It is well understood that operating a motor vehicle while drunk is illegal. However, when the subject of driving on private property comes into play, the concept becomes a bit more ambiguous. While drunk driving on private property still carries many of the same inherent risks and dangers of doing so in a public space, some may infer that the danger is significantly lessened, or that private property allows for a more ‘controlled environment' in comparison to that of a public space. Furthermore, it seems less probable that law enforcement could casually patrol private property without prior probable cause.
While some states use intentionally broad language in their DUI law to explicitly avoid the ambiguity of this question, others use less clear language. Georgia law O.C.G.A. §40-6-3 prohibits drunk driving on "highways and elsewhere throughout the state." The definition of private property itself suffers from a bit of ambiguity, however the law states that law enforcement has authority to make arrests on private property when solicited.
The provisions of this chapter shall apply to a vehicle operated on any private property of this state which fronts on coastal marshlands or estuarine area....provided the owner of the private property files with the local law enforcement agency having primary jurisdiction to enforce the uniform rules of the road in such area.
All persons operating vehicles on said roads, streets, and common areas shall be subject to all state and local traffic laws and regulations the same as if said private roads and streets were public roads and streets.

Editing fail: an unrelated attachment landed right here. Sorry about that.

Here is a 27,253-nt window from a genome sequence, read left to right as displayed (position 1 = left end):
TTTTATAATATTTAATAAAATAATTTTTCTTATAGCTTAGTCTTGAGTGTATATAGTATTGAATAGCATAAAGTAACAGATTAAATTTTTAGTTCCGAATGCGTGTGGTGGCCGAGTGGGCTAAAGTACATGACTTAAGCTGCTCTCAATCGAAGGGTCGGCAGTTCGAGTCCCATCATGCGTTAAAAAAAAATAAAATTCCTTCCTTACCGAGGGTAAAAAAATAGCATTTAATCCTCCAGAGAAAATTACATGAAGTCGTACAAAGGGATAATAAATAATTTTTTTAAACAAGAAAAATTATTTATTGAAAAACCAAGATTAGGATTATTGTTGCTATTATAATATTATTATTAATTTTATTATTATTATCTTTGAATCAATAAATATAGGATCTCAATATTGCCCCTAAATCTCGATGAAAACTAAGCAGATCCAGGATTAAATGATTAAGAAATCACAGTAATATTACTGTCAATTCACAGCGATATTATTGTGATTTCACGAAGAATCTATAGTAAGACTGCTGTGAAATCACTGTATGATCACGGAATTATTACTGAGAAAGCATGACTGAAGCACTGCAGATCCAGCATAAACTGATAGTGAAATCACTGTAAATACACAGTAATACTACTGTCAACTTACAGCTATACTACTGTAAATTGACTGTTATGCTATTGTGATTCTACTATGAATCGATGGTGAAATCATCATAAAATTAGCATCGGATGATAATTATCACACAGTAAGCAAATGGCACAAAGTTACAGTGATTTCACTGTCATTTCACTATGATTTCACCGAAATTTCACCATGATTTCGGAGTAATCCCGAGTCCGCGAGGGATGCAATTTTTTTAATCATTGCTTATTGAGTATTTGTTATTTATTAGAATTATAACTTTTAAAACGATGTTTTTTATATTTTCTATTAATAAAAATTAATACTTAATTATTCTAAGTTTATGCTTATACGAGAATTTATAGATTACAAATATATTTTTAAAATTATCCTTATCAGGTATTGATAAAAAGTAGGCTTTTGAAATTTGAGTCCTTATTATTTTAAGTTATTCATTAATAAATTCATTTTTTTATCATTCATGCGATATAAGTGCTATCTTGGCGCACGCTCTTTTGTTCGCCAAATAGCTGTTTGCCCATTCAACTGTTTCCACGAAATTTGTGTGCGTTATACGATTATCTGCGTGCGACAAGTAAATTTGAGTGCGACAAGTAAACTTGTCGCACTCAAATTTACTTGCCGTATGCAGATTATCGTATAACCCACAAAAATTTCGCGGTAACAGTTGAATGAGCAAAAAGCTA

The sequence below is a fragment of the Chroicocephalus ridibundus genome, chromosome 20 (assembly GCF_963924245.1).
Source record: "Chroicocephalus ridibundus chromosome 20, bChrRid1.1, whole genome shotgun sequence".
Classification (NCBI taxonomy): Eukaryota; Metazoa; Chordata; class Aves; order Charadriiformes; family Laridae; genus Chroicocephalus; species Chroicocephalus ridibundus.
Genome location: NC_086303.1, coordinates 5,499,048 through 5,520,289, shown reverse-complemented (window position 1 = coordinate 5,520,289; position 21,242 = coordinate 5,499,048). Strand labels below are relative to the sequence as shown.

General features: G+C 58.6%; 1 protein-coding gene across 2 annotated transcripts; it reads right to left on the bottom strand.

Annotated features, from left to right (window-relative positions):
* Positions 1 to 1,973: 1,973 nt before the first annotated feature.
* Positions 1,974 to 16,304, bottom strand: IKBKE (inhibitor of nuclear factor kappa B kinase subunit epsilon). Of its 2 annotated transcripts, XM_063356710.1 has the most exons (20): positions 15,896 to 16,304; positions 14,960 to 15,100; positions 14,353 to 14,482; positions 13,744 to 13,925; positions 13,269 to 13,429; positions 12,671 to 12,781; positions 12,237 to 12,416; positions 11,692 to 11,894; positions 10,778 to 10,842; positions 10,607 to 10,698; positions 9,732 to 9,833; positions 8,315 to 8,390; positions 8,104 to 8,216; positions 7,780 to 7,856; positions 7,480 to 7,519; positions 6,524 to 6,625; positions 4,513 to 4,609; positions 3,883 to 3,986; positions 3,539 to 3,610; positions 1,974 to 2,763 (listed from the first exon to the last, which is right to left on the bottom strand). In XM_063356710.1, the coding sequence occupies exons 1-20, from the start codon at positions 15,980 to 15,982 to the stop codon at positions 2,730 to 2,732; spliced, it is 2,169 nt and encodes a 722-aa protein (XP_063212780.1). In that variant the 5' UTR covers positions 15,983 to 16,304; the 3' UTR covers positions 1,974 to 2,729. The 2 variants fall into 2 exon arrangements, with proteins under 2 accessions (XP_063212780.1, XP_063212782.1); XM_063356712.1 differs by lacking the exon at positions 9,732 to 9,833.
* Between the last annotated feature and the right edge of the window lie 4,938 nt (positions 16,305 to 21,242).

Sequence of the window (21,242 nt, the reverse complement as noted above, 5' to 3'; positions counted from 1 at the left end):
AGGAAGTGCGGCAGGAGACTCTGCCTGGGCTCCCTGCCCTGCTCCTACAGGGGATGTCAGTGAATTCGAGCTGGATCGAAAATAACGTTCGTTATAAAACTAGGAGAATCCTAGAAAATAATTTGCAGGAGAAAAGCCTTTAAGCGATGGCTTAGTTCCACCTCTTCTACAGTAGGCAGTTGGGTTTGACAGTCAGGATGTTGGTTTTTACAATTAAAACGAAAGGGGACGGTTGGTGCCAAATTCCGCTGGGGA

Furthermore, the law states that any state or local law enforcement enforcing the rules of the road will have concurrent jurisdiction with the local law enforcement when enforcing these rules on private property.
With this in mind, the law appears to be fairly cut and dry - it is illegal to drink and drive both off and on one's private property. In doing so one risks arrest and prosecution on those charges. However, there is a law requiring that "at least 30 days' prior notice be given to users of said private roads, streets, and common areas by publication in the newspapers and by posting signs along the private roads and streets specifying that state and local law enforcement agencies will be enforcing the uniform rules of the road on said private roads, streets, and common areas.” Therefore, law enforcement has jurisdiction on private property, but with certain limitations. Precisely because the definition of private property can be vague, police can potentially initiate a stop anywhere that's accessible to other motorists - so long as they have grounds to assume or suspect you are driving under the influence.
In sum, operating drunk on private property is illegal and not a valid defense to DUI charges in Georgia. Whether the motorist operated a monster truck, golf cart, bicycle or electric wheelchair - if they were drunk, they could face charges.
If you or a loved one has been charged with driving under the influence in Georgia - on private property or elsewhere - you will require exceptional legal defense from a competent Georgia DUI attorney. The team at the Law Offices of Richard Lawson is available to give free consultations, 24 hours a day 7 days. Let Richard Lawson put his 20 years of experience in DUI litigation to work for you. Call day or contact him online.